So today’s a big day for me. In about two hours, I’ll be meeting with my plastic surgeon to see what effect the six plus weeks of radiation had on my left side. I’d say my left breast, but there’s not much breast left. There’s a nipple and skin and scars and scar tissue which has adhered to the muscle wall. Your basic beat-up 10-year-old boy look. But with a lot of luck, I’ll hear today that I’ll soon be getting a breast there, hopefully without too much trouble.
That last is a bit facetious since breast reconstruction is not an easy process, although many people still equate it with cosmetic breast enhancement, which is a much simpler, almost cut-and-dried procedure these days. Reconstruction, however, is much more complicated and can involve multiple surgeries and long recovery times. I’m praying that I’ll be able to get what I call the “easy-peasy” reconstruction method involving tissue expanders and implants.
With this method, you basically get a couple of empty tires surgically implanted behind your chest wall which the plastic surgeon pumps up once a week or so (via some kind of valve) until you have the right size. Then they swap out the full tires for your implants (either saline or silicone – still haven’t decided yet) during surgery. I’ll be doing this with my right side which didn’t go through radiation, but the big question is what will happen with old Lefty.
If radiation has screwed the pooch on my skin there (and according to my radiation oncologist, it does with maybe one third of the women who go through it), the skin won’t be able to stretch enough to hold a tissue expander. Which means they’ll be “borrowing” tissue and muscle from other parts of my body to “build a boob.” (When I first heard this, I immediately pictured them nicking tissue from my butt, my thighs, my right armpit, my left knee and sort of cobbling it all together like a boob hot dog. Such is not the case.)
Instead, they usually borrow tissue from one place, like your belly — especially for women who’ve had kids (instant tummy tuck!). Unfortunately (or not), I haven’t had kids and was told during my first consult that my stomach wasn’t big enough to use for the “build a boob” method, which is officially known as a tram flap. (This is another one of those backhanded cancer compliments, like “You’re so young, you’ll be a great candidate for chemotherapy.” The first time I heard that, I didn’t know whether to cry because of the impending chemo or preen because of the “young” word. At 53, you take what you can get.)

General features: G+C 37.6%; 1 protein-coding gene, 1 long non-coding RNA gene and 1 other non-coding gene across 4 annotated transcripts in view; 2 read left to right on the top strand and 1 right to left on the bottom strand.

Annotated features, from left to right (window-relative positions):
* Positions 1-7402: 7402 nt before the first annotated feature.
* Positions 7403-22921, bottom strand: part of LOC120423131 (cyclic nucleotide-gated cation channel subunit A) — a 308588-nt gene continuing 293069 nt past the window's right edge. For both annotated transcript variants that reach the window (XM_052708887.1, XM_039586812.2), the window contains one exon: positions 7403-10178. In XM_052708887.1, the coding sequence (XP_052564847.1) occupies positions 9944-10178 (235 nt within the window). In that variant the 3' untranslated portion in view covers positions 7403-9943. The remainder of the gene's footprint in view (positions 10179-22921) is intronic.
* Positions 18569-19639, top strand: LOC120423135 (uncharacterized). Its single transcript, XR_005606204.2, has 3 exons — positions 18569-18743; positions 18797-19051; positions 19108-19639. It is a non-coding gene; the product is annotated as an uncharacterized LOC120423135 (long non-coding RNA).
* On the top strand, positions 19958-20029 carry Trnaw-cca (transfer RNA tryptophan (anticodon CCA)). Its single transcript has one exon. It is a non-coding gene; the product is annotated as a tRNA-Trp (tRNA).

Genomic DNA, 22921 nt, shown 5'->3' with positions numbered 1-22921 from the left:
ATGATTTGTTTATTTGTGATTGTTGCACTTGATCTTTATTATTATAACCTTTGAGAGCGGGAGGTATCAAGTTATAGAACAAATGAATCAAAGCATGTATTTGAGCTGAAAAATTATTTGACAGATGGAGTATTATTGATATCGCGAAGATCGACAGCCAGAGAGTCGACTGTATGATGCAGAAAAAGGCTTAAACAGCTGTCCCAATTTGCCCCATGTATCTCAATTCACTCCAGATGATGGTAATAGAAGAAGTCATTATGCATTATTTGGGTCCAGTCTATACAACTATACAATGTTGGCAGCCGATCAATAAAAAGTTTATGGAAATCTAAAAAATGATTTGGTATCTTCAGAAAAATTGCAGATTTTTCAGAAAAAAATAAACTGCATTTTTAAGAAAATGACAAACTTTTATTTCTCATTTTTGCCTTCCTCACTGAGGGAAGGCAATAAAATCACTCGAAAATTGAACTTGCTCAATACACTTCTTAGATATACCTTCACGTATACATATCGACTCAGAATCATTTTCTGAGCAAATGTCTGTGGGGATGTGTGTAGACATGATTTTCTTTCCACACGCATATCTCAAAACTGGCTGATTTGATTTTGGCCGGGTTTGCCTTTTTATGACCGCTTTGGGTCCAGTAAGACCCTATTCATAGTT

Anyway, since I can’t get a tram flap, they’d be looking elsewhere for that muscle and tissue. On my body, not anyone else’s (I’ve had plenty of sweet offers from friends willing to sacrifice their pot bellies for my new boob but the tissue’s got to come from me). If I have to go with this method, it’ll mean scrapping my carefully saved (and diligently moisturized) skin and nipple on the left side and replacing it with a hunk of flesh from my latissimus dorsi in a procedure known as a “lat flap.” It’ll also mean multiple surgeries to create a nipple, then tattoo the nipple (and aerola). Plus recovery time for both my front and my back. Plus the loss of muscle on my back, etc. etc.
None of this sounds like a good time to me. If I had my druthers, I wouldn’t have any of it. Not even the tissue expanders embedded in my chest because from what I’ve heard, they can hurt like a son of a bitch as well as feeling like a couple of rocks attached to your chest (can’t wait to see the expression on some swing dance lead’s face when I shove those puppies up next to him).
But the thing is, I want my boobs back — I miss them, I need them, and yeah, I feel like I deserve them, especially after all I’ve been through these last 10 months.
So, yes, I’ll do what I can do get them — endure the pain of the tissue expanders, suffer through multiple surgeries (if necessary) to build a boob out of bits and pieces of my body. And yes, even shamelessly put up a blog post like this, asking all of you to keep your fingers, legs, toes and whatever else crossed for me today.
As always, thanks for the read and for any and all good wishes you can send my way today. Talk to you soon.